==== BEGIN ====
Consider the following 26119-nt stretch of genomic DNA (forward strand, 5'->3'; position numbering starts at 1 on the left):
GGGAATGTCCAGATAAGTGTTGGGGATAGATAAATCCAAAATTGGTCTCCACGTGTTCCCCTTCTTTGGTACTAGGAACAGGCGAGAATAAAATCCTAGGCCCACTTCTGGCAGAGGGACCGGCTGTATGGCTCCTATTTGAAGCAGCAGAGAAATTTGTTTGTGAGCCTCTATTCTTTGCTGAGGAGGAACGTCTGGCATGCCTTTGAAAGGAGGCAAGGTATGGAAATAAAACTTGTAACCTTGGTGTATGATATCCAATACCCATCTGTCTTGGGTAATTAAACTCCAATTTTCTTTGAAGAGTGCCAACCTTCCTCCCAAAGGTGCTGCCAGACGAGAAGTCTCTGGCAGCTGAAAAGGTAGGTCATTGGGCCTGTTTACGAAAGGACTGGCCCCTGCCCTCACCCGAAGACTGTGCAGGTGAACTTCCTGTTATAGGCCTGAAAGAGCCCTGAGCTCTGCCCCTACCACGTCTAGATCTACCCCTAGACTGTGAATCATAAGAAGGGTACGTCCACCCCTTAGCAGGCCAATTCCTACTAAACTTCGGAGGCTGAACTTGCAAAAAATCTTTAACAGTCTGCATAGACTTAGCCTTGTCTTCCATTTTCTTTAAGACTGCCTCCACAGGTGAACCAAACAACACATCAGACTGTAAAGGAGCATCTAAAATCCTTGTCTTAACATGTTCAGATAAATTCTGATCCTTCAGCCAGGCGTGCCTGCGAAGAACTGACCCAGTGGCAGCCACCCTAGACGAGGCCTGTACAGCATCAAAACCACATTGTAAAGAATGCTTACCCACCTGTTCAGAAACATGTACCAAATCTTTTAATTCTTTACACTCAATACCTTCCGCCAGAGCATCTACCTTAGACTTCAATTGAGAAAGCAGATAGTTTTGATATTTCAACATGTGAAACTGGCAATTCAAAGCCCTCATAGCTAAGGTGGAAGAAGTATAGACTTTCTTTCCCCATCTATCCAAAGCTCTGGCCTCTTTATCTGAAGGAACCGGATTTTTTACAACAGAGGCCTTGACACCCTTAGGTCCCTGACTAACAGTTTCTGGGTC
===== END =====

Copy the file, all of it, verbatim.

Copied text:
Consider the following 26119-nt stretch of genomic DNA (forward strand, 5'->3'; position numbering starts at 1 on the left):
GGGAATGTCCAGATAAGTGTTGGGGATAGATAAATCCAAAATTGGTCTCCACGTGTTCCCCTTCTTTGGTACTAGGAACAGGCGAGAATAAAATCCTAGGCCCACTTCTGGCAGAGGGACCGGCTGTATGGCTCCTATTTGAAGCAGCAGAGAAATTTGTTTGTGAGCCTCTATTCTTTGCTGAGGAGGAACGTCTGGCATGCCTTTGAAAGGAGGCAAGGTATGGAAATAAAACTTGTAACCTTGGTGTATGATATCCAATACCCATCTGTCTTGGGTAATTAAACTCCAATTTTCTTTGAAGAGTGCCAACCTTCCTCCCAAAGGTGCTGCCAGACGAGAAGTCTCTGGCAGCTGAAAAGGTAGGTCATTGGGCCTGTTTACGAAAGGACTGGCCCCTGCCCTCACCCGAAGACTGTGCAGGTGAACTTCCTGTTATAGGCCTGAAAGAGCCCTGAGCTCTGCCCCTACCACGTCTAGATCTACCCCTAGACTGTGAATCATAAGAAGGGTACGTCCACCCCTTAGCAGGCCAATTCCTACTAAACTTCGGAGGCTGAACTTGCAAAAAATCTTTAACAGTCTGCATAGACTTAGCCTTGTCTTCCATTTTCTTTAAGACTGCCTCCACAGGTGAACCAAACAACACATCAGACTGTAAAGGAGCATCTAAAATCCTTGTCTTAACATGTTCAGATAAATTCTGATCCTTCAGCCAGGCGTGCCTGCGAAGAACTGACCCAGTGGCAGCCACCCTAGACGAGGCCTGTACAGCATCAAAACCACATTGTAAAGAATGCTTACCCACCTGTTCAGAAACATGTACCAAATCTTTTAATTCTTTACACTCAATACCTTCCGCCAGAGCATCTACCTTAGACTTCAATTGAGAAAGCAGATAGTTTTGATATTTCAACATGTGAAACTGGCAATTCAAAGCCCTCATAGCTAAGGTGGAAGAAGTATAGACTTTCTTTCCCCATCTATCCAAAGCTCTGGCCTCTTTATCTGAAGGAACCGGATTTTTTACAACAGAGGCCTTGACACCCTTAGGTCCCTGACTAACAGTTTCTGGGTC